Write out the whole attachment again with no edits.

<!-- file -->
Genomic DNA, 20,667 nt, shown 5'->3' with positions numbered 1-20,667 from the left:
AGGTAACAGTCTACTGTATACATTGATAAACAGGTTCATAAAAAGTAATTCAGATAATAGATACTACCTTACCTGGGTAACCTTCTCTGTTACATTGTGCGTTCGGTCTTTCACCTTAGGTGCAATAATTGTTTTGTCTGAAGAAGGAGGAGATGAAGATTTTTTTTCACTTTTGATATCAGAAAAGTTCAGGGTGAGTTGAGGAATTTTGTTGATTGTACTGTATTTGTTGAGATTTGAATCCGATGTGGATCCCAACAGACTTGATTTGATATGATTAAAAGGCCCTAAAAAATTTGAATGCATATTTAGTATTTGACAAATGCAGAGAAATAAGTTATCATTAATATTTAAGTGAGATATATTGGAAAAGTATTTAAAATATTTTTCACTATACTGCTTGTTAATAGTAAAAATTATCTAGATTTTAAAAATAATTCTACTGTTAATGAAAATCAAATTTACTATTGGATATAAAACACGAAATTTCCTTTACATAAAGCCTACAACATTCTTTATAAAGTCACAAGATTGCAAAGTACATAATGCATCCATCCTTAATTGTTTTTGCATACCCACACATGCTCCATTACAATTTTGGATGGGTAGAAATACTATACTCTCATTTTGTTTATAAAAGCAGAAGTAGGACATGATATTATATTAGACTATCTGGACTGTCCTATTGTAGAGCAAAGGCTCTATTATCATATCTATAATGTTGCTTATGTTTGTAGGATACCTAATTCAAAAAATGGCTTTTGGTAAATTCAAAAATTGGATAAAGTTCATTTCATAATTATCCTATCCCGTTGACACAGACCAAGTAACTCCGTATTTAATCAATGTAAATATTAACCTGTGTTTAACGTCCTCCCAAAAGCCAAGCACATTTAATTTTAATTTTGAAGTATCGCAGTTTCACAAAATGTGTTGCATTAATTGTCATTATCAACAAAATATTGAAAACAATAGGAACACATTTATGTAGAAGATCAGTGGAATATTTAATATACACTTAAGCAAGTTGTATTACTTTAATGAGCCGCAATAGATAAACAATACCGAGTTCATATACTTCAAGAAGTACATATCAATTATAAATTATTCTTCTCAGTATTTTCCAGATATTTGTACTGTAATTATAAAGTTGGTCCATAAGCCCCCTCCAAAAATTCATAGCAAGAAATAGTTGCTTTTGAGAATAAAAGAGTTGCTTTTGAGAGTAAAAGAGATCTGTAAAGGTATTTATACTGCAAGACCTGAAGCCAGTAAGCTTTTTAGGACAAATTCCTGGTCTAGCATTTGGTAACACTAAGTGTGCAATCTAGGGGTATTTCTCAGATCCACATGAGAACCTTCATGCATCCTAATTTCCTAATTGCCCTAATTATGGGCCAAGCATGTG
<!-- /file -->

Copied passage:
Genomic DNA, 20,667 nt, shown 5'->3' with positions numbered 1-20,667 from the left:
AGGTAACAGTCTACTGTATACATTGATAAACAGGTTCATAAAAAGTAATTCAGATAATAGATACTACCTTACCTGGGTAACCTTCTCTGTTACATTGTGCGTTCGGTCTTTCACCTTAGGTGCAATAATTGTTTTGTCTGAAGAAGGAGGAGATGAAGATTTTTTTTCACTTTTGATATCAGAAAAGTTCAGGGTGAGTTGAGGAATTTTGTTGATTGTACTGTATTTGTTGAGATTTGAATCCGATGTGGATCCCAACAGACTTGATTTGATATGATTAAAAGGCCCTAAAAAATTTGAATGCATATTTAGTATTTGACAAATGCAGAGAAATAAGTTATCATTAATATTTAAGTGAGATATATTGGAAAAGTATTTAAAATATTTTTCACTATACTGCTTGTTAATAGTAAAAATTATCTAGATTTTAAAAATAATTCTACTGTTAATGAAAATCAAATTTACTATTGGATATAAAACACGAAATTTCCTTTACATAAAGCCTACAACATTCTTTATAAAGTCACAAGATTGCAAAGTACATAATGCATCCATCCTTAATTGTTTTTGCATACCCACACATGCTCCATTACAATTTTGGATGGGTAGAAATACTATACTCTCATTTTGTTTATAAAAGCAGAAGTAGGACATGATATTATATTAGACTATCTGGACTGTCCTATTGTAGAGCAAAGGCTCTATTATCATATCTATAATGTTGCTTATGTTTGTAGGATACCTAATTCAAAAAATGGCTTTTGGTAAATTCAAAAATTGGATAAAGTTCATTTCATAATTATCCTATCCCGTTGACACAGACCAAGTAACTCCGTATTTAATCAATGTAAATATTAACCTGTGTTTAACGTCCTCCCAAAAGCCAAGCACATTTAATTTTAATTTTGAAGTATCGCAGTTTCACAAAATGTGTTGCATTAATTGTCATTATCAACAAAATATTGAAAACAATAGGAACACATTTATGTAGAAGATCAGTGGAATATTTAATATACACTTAAGCAAGTTGTATTACTTTAATGAGCCGCAATAGATAAACAATACCGAGTTCATATACTTCAAGAAGTACATATCAATTATAAATTATTCTTCTCAGTATTTTCCAGATATTTGTACTGTAATTATAAAGTTGGTCCATAAGCCCCCTCCAAAAATTCATAGCAAGAAATAGTTGCTTTTGAGAATAAAAGAGTTGCTTTTGAGAGTAAAAGAGATCTGTAAAGGTATTTATACTGCAAGACCTGAAGCCAGTAAGCTTTTTAGGACAAATTCCTGGTCTAGCATTTGGTAACACTAAGTGTGCAATCTAGGGGTATTTCTCAGATCCACATGAGAACCTTCATGCATCCTAATTTCCTAATTGCCCTAATTATGGGCCAAGCATGTG